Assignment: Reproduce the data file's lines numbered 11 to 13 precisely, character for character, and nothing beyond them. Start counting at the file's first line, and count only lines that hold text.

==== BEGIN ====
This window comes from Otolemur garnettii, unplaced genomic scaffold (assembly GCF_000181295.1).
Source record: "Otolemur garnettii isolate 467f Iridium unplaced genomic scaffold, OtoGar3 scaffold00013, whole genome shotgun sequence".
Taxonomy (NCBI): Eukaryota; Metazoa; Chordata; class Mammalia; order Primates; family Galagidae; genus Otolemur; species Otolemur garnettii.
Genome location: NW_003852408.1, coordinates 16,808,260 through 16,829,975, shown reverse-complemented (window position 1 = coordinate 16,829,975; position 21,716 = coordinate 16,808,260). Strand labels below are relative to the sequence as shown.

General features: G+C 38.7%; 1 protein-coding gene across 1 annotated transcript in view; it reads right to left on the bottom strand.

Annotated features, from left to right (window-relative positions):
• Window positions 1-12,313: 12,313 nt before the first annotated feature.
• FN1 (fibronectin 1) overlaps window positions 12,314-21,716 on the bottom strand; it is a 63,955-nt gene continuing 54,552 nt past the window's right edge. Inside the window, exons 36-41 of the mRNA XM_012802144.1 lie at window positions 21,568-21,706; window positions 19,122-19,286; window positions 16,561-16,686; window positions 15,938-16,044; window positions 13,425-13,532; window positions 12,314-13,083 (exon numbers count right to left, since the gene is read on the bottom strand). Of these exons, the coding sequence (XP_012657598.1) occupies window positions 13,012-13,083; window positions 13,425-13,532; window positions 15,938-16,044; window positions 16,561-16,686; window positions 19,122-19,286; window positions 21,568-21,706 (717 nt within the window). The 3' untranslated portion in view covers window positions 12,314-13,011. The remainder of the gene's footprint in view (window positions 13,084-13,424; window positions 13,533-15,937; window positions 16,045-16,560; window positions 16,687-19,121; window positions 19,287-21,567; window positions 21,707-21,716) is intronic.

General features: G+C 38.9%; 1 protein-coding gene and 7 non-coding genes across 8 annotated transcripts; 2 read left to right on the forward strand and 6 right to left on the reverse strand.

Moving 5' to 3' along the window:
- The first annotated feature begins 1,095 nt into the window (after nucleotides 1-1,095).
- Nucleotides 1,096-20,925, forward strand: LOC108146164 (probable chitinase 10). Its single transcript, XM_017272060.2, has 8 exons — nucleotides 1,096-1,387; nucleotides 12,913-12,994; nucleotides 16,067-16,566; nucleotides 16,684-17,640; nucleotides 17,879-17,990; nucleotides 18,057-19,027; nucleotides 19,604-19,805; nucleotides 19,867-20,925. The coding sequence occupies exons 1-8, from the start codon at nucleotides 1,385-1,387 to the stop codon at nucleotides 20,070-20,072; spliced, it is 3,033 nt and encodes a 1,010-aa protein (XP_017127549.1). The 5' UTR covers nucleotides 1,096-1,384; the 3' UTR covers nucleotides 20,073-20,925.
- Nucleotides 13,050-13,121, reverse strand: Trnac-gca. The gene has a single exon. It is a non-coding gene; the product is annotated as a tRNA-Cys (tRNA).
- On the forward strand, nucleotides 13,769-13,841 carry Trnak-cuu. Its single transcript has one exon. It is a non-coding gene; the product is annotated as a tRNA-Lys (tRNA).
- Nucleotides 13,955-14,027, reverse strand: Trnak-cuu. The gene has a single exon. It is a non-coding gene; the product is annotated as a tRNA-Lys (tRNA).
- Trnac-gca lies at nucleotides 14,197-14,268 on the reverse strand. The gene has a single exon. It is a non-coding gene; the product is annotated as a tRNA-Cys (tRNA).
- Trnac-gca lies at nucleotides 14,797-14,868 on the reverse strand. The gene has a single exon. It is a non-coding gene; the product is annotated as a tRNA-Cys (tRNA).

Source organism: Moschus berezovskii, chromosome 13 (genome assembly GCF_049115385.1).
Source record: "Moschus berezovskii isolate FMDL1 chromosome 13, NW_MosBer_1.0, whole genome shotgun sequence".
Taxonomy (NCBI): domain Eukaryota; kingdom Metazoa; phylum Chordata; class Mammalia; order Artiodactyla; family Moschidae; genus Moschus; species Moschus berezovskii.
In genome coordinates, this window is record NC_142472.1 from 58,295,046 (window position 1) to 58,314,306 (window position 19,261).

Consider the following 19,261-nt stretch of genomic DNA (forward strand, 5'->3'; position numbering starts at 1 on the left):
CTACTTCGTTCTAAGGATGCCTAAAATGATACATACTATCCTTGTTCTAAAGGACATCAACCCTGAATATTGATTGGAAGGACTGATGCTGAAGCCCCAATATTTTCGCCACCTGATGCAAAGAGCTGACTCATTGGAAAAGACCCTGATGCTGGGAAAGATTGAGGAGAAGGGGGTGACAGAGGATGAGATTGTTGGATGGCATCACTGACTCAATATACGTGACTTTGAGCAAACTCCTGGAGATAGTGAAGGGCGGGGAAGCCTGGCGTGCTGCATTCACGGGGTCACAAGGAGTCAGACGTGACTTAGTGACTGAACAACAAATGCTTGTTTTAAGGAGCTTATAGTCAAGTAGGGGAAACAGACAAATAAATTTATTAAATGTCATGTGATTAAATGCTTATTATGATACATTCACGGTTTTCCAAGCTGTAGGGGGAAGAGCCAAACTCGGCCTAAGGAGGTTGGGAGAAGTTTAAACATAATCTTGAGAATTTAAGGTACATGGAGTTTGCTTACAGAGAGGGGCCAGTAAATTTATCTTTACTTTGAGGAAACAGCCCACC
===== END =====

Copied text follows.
- The first annotated feature begins 1,095 nt into the window (after nucleotides 1-1,095).
- Nucleotides 1,096-20,925, forward strand: LOC108146164 (probable chitinase 10). Its single transcript, XM_017272060.2, has 8 exons — nucleotides 1,096-1,387; nucleotides 12,913-12,994; nucleotides 16,067-16,566; nucleotides 16,684-17,640; nucleotides 17,879-17,990; nucleotides 18,057-19,027; nucleotides 19,604-19,805; nucleotides 19,867-20,925. The coding sequence occupies exons 1-8, from the start codon at nucleotides 1,385-1,387 to the stop codon at nucleotides 20,070-20,072; spliced, it is 3,033 nt and encodes a 1,010-aa protein (XP_017127549.1). The 5' UTR covers nucleotides 1,096-1,384; the 3' UTR covers nucleotides 20,073-20,925.
- Nucleotides 13,050-13,121, reverse strand: Trnac-gca. The gene has a single exon. It is a non-coding gene; the product is annotated as a tRNA-Cys (tRNA).